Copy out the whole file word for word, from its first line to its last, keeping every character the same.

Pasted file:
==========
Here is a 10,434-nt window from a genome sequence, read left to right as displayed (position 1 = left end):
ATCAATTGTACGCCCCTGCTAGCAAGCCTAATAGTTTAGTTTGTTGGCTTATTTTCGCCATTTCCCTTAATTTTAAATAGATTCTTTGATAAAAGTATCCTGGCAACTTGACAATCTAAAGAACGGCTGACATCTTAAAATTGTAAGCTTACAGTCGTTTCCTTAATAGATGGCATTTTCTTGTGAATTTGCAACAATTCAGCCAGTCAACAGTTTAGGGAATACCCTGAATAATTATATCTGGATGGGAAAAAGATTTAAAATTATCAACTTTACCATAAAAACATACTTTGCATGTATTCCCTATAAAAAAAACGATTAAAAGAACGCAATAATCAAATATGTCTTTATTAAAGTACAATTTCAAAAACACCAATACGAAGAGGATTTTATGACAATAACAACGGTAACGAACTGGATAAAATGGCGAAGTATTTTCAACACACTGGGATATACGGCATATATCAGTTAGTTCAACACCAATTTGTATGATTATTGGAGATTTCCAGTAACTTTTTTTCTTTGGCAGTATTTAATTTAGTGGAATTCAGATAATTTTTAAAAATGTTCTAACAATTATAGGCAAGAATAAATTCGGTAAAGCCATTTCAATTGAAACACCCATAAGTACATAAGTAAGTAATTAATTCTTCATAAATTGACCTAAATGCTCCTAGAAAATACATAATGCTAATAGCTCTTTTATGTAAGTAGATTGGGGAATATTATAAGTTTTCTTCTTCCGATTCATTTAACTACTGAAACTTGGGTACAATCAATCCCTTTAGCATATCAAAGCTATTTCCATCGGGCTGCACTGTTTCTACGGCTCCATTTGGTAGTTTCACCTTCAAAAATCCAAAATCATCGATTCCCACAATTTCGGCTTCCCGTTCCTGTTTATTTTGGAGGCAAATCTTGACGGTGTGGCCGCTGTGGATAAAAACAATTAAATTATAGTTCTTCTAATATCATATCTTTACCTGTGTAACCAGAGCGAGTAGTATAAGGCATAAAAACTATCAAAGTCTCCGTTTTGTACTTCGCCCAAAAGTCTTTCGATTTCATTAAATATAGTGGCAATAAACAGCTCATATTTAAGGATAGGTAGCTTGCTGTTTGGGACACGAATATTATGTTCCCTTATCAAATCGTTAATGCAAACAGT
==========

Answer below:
Here is a 10,434-nt window from a genome sequence, read left to right as displayed (position 1 = left end):
ATCAATTGTACGCCCCTGCTAGCAAGCCTAATAGTTTAGTTTGTTGGCTTATTTTCGCCATTTCCCTTAATTTTAAATAGATTCTTTGATAAAAGTATCCTGGCAACTTGACAATCTAAAGAACGGCTGACATCTTAAAATTGTAAGCTTACAGTCGTTTCCTTAATAGATGGCATTTTCTTGTGAATTTGCAACAATTCAGCCAGTCAACAGTTTAGGGAATACCCTGAATAATTATATCTGGATGGGAAAAAGATTTAAAATTATCAACTTTACCATAAAAACATACTTTGCATGTATTCCCTATAAAAAAAACGATTAAAAGAACGCAATAATCAAATATGTCTTTATTAAAGTACAATTTCAAAAACACCAATACGAAGAGGATTTTATGACAATAACAACGGTAACGAACTGGATAAAATGGCGAAGTATTTTCAACACACTGGGATATACGGCATATATCAGTTAGTTCAACACCAATTTGTATGATTATTGGAGATTTCCAGTAACTTTTTTTCTTTGGCAGTATTTAATTTAGTGGAATTCAGATAATTTTTAAAAATGTTCTAACAATTATAGGCAAGAATAAATTCGGTAAAGCCATTTCAATTGAAACACCCATAAGTACATAAGTAAGTAATTAATTCTTCATAAATTGACCTAAATGCTCCTAGAAAATACATAATGCTAATAGCTCTTTTATGTAAGTAGATTGGGGAATATTATAAGTTTTCTTCTTCCGATTCATTTAACTACTGAAACTTGGGTACAATCAATCCCTTTAGCATATCAAAGCTATTTCCATCGGGCTGCACTGTTTCTACGGCTCCATTTGGTAGTTTCACCTTCAAAAATCCAAAATCATCGATTCCCACAATTTCGGCTTCCCGTTCCTGTTTATTTTGGAGGCAAATCTTGACGGTGTGGCCGCTGTGGATAAAAACAATTAAATTATAGTTCTTCTAATATCATATCTTTACCTGTGTAACCAGAGCGAGTAGTATAAGGCATAAAAACTATCAAAGTCTCCGTTTTGTACTTCGCCCAAAAGTCTTTCGATTTCATTAAATATAGTGGCAATAAACAGCTCATATTTAAGGATAGGTAGCTTGCTGTTTGGGACACGAATATTATGTTCCCTTATCAAATCGTTAATGCAAACAGT